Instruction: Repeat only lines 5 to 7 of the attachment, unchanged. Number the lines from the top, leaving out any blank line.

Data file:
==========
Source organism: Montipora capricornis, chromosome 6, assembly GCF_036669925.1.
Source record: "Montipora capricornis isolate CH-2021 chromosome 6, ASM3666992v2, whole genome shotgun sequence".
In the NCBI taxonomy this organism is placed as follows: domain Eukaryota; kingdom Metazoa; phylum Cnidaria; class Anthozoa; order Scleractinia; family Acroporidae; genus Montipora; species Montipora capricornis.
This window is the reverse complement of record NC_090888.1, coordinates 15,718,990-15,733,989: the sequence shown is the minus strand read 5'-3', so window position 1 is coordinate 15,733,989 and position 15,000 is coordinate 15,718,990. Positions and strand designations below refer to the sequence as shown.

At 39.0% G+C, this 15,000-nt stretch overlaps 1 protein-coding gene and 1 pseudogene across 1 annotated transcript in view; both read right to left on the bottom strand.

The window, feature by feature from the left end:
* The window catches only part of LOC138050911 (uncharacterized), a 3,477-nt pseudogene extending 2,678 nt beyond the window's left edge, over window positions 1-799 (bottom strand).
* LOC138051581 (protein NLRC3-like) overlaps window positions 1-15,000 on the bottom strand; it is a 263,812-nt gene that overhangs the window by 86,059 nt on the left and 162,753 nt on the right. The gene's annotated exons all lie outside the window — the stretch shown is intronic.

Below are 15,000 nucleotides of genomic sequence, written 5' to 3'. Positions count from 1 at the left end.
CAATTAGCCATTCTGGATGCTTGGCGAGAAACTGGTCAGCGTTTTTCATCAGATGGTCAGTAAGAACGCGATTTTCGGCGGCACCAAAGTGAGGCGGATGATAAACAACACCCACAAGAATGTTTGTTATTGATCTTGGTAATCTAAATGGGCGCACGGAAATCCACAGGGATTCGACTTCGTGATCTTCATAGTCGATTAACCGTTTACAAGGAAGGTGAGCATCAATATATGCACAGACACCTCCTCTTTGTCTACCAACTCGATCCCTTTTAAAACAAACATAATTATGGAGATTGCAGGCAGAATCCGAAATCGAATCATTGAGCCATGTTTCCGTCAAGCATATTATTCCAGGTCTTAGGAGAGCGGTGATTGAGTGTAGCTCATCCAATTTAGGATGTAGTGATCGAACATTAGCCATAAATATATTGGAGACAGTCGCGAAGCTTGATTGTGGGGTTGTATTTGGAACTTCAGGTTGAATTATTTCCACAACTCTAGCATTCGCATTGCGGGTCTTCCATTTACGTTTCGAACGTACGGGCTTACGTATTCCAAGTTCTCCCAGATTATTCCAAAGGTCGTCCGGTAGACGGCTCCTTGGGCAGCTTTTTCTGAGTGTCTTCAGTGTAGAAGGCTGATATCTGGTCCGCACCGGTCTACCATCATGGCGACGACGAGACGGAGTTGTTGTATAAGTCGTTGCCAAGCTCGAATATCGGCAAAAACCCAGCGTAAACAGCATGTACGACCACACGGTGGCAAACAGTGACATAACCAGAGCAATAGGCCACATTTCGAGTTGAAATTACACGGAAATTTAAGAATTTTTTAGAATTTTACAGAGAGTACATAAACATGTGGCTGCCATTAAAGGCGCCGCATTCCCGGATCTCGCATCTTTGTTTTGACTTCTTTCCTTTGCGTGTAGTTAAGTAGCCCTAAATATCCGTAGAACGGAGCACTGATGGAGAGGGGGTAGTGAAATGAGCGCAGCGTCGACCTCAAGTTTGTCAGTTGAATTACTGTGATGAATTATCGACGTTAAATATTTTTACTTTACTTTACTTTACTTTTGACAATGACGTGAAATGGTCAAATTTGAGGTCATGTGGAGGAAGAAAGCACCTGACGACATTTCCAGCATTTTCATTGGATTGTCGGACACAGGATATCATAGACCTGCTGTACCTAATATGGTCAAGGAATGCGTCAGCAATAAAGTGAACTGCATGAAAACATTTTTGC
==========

At 39.0% G+C, this 15,000-nt stretch overlaps 1 protein-coding gene and 1 pseudogene across 1 annotated transcript in view; both read right to left on the bottom strand.

The window, feature by feature from the left end:
* The window catches only part of LOC138050911 (uncharacterized), a 3,477-nt pseudogene extending 2,678 nt beyond the window's left edge, over window positions 1-799 (bottom strand).